Kubica’s sponsor asks for explanation over Russian GP retirement

Photo by: www.kymillman.com/f1

Robert Kubica’s retirement from the Russian Grand Prix was one of expediency and while his sponsor was making noises in the press about the reasoning after a tweet by Joanna Zakrzewska, spokesperson for Kubica’s sponsor PKN Orlen:

“Following the retirement of Robert Kubica from Sunday’s Russian GP, we have officially asked the ROKiT Williams Racing team for an explanation.

“Based on that we will take steps to enforce contractual obligations.”

That doesn’t sound like a happy sponsor to me but things are actually much more challenging for Williams. As much as Robert’s sponsor may not like the actions taken, the mere fact that the team had to retire Robert’s car so they would have enough parts to participate in Japan is either sadly true or an odd reason given to cover for a more even more odd situation. I’ve no reason not to take them at their word but it does seem strange.

Williams clarified their position in a statement:

“We found an issue with the wheelnut retainer on George’s car, which led to the front-right wheel not sitting perfectly,” said senior race engineer Dave Robson.

“This caused a lock-up under braking.

“The design is very mature and well-proven. The remaining inventory will be inspected thoroughly, and we do not anticipate a repeat of the issue.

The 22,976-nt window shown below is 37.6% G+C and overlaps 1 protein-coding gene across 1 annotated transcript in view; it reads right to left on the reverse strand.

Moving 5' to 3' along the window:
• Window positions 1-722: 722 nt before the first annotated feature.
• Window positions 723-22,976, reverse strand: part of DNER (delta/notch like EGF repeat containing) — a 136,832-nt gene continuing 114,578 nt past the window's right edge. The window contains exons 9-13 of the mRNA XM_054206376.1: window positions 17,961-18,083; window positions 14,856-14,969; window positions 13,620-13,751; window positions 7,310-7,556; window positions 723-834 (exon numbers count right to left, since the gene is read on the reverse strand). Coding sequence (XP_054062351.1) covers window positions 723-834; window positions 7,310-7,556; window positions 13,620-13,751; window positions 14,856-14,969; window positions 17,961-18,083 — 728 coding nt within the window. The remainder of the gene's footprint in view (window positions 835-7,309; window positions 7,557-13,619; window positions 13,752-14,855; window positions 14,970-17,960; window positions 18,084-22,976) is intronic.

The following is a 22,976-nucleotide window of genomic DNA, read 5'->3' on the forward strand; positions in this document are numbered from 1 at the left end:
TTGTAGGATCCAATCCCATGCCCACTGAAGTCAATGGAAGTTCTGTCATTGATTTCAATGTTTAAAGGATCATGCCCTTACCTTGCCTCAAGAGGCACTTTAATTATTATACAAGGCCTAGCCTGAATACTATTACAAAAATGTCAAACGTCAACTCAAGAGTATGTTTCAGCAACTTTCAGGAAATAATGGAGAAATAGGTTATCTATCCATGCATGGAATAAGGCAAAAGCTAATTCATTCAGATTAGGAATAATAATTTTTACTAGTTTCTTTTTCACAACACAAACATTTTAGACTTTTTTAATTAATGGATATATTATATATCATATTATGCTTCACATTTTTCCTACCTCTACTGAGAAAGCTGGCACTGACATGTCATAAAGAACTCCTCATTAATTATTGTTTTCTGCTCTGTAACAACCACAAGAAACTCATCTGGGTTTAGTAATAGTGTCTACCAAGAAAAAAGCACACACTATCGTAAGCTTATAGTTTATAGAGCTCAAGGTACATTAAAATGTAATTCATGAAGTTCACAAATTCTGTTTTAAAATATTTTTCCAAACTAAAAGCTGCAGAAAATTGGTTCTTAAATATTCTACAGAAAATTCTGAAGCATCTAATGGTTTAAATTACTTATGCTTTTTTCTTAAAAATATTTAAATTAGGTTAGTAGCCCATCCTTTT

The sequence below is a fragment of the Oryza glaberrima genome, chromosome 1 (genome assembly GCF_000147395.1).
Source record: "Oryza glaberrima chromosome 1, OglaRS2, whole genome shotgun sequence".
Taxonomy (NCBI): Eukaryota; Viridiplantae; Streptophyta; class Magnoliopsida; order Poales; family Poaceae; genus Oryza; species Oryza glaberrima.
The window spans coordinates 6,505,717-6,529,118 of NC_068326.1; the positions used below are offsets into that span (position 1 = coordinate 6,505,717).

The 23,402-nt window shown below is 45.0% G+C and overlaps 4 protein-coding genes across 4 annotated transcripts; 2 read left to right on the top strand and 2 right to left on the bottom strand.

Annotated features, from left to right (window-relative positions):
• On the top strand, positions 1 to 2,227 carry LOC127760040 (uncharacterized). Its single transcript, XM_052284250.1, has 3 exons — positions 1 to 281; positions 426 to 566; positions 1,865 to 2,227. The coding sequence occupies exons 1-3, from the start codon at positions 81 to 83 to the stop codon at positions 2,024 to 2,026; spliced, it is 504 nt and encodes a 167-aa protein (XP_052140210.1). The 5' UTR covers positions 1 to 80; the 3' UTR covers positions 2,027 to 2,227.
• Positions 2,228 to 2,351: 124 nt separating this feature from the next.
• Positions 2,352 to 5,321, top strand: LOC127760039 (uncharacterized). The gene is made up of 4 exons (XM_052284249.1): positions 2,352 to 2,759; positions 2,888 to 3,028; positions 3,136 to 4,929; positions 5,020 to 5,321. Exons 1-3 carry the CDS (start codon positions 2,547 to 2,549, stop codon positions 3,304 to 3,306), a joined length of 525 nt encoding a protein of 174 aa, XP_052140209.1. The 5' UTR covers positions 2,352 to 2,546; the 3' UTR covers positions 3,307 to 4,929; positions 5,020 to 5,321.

“Unfortunately, we were forced to retire Robert’s car due to the amount of accident damage we have sustained in the Singapore-Russia back-to-back races in order to protect ourselves going into the next events.

“The team has worked extremely hard to ensure race quantities have improved ahead of Japan and the final races.”

If true, this is yet another example of living on F1 prize money and the lack of serious sponsorship in the sport. I’ve argued a long time that if the teams can’t get significant sponsors to the sport, then the sport isn’t appealing enough, exciting enough or someone isn’t doing a very effective job at sales.

Perhaps break even is all that is needed for a lifestyle company so relying heavily on F prize money to support your back-of-the-field team is perfectly fine as long as payroll is made, the heat and AC are working and lights come on.

The entire situation is strange and if I were Robert’s sponsor, I might ask for clarification too.

Hat Tip: Autosport

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